The Pilgrim’s Progress: A Docudrama
The Pilgrim’s Progress: A Docudrama, 14 DVD Set
Narrated by David Jeremiah
With Commentary from Mark Kielar
Shot on location in Plymouth, Massachusetts
Produced by Cross TV
One of the books I value most in my library is John Bunyan’s The Pilgrim’s Progress. Its story is rich with the gospel and filled with biblical truth. I have read it with much spiritual benefit in personal study, in family worship, and in Bible training classes at church. C.H. Spurgeon explains why the book is so helpful and instructive: “Next to the Bible, the book that I value most is John Bunyan’s ‘Pilgrim’s Progress.’ I believe I have read it through at least a hundred times. It is a volume of which I never seem to tire; and the secret of its freshness is that it is so largely compiled from the Scriptures. It is really Biblical teaching put into the form of a simple yet very striking allegory.”
I have seen several attempts to adapt Bunyan’s work to audio or video. Often these attempts fall short, leaving out important parts of the story—or even changing story, distorting and losing Bunyan’s point and message. One such effort that has exceeded my expectations, however, is The Pilgrim’s Progress: A Docudrama. Cross TV has produced one of the best and most useful adaptations of the book I have seen.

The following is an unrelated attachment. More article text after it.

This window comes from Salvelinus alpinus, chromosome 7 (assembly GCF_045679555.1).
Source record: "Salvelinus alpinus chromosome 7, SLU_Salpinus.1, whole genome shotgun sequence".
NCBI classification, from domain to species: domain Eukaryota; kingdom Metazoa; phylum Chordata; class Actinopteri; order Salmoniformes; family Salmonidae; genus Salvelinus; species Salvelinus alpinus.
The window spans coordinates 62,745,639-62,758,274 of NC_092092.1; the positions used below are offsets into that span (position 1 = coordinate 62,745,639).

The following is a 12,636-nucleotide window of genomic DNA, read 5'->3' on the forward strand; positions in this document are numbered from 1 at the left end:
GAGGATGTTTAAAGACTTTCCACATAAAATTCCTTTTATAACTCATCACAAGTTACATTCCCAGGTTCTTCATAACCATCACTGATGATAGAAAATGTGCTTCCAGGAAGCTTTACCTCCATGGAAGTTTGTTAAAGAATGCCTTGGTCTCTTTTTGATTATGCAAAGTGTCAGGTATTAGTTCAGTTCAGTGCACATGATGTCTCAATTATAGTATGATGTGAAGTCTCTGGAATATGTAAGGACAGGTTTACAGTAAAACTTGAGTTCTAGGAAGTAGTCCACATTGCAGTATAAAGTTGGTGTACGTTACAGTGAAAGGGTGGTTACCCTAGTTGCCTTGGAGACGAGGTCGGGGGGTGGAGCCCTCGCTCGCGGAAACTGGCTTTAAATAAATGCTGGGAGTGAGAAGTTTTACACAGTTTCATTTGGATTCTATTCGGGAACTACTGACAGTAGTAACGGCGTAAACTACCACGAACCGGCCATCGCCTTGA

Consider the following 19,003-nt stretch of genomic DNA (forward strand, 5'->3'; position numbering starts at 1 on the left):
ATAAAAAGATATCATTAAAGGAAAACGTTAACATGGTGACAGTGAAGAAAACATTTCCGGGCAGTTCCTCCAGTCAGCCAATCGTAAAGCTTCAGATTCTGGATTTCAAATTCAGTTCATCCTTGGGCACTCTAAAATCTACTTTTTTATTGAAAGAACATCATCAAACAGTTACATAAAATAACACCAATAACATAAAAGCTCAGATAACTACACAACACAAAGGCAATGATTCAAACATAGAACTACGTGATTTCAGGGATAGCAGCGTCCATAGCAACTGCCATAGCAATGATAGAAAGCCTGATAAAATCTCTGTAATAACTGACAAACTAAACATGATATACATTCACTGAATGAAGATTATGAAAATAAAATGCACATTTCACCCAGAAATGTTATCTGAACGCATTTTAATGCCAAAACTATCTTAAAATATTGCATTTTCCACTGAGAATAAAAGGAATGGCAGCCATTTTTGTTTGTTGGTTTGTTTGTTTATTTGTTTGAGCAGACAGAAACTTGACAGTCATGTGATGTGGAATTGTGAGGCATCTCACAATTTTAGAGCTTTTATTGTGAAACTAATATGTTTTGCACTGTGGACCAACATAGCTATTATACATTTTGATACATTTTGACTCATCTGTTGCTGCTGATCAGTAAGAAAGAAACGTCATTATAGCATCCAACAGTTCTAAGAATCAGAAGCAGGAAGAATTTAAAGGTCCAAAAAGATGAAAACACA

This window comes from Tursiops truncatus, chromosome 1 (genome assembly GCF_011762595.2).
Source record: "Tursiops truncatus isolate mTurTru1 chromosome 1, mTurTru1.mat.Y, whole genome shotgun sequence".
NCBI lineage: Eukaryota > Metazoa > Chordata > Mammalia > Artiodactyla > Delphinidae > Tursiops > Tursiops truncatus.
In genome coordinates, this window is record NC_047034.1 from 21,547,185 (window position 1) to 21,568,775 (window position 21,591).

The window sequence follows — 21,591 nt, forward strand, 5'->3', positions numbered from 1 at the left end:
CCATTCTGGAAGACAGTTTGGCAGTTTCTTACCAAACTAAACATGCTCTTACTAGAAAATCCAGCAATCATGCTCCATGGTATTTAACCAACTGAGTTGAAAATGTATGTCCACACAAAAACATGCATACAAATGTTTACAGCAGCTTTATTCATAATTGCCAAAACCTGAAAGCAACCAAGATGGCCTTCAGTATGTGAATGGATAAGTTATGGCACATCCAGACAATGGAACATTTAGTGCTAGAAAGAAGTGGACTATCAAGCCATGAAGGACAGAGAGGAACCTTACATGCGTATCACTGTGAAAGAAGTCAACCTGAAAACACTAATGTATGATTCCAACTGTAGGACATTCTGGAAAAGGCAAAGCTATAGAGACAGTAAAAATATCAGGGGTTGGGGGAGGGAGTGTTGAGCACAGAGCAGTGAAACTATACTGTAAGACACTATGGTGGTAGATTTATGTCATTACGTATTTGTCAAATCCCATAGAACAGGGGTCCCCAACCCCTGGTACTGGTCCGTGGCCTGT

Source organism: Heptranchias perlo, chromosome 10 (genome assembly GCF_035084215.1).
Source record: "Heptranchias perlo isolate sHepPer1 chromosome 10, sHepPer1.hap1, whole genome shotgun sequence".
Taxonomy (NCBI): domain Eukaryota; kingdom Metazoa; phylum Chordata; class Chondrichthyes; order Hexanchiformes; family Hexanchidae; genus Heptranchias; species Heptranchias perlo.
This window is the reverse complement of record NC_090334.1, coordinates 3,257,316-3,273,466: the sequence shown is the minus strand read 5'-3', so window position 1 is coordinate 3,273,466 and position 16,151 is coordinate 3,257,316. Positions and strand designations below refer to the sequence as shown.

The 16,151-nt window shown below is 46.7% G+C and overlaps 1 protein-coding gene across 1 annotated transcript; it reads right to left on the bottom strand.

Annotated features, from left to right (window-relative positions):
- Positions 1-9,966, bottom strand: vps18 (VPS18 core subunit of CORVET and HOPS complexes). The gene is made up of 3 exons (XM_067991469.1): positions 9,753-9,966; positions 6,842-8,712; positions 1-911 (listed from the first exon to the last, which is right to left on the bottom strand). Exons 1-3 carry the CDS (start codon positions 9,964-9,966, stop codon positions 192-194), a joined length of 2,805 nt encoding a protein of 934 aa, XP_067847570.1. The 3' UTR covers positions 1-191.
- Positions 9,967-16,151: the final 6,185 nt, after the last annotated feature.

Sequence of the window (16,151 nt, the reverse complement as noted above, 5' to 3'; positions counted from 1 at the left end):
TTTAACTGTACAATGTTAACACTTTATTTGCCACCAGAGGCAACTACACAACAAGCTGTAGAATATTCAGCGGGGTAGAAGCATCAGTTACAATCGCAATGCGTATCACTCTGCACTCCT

Part 1 of Bunyan’s book, the journey of Christian from the City of Destruction to the Celestial City, is presented in 51 sections on 14 DVDs—over 14 hours of content and commentary. As the story is read in its entirety, sometimes you see the narrator reading from his book, and sometimes you see the scenes acted out. Even the Scripture references (from the margin of the book) are included at the bottom of the screen as the story is read. The allegory is carefully explained and the commentary offers key points and thought-provoking questions.
This past summer at Grace Baptist Church in Cape Coral, Florida, we used the series to study through Part 1 of The Pilgrim’s Progress in our family Sunday School. For sake of time we covered only selected scenes, but the series was easily adapted to our meeting time and well received by our church.
The docudrama format did have a few drawbacks. In some places comments were inserted into the reading of the story that I would have preferred to save until the commentary at the end of the scene. Some of the slides accompanying the commentary had typos and some of the fonts used were hard to read on the screen. While many of the commentary slides were read aloud by the narrator, not all were. We solved the issue by assigning someone with a microphone to read the slides aloud when the narration was not provided on the DVD.
Despite these minor issues, the docudrama proved to be worthwhile and enjoyable. Cross TV is to be commended for producing a thorough study and for staying true to Bunyan’s text. I recommend this series both to those who know Bunyan’s story well and to those discovering it for the first time. It is a valuable resource for any desiring to mine the treasures in The Pilgrim’s Progress.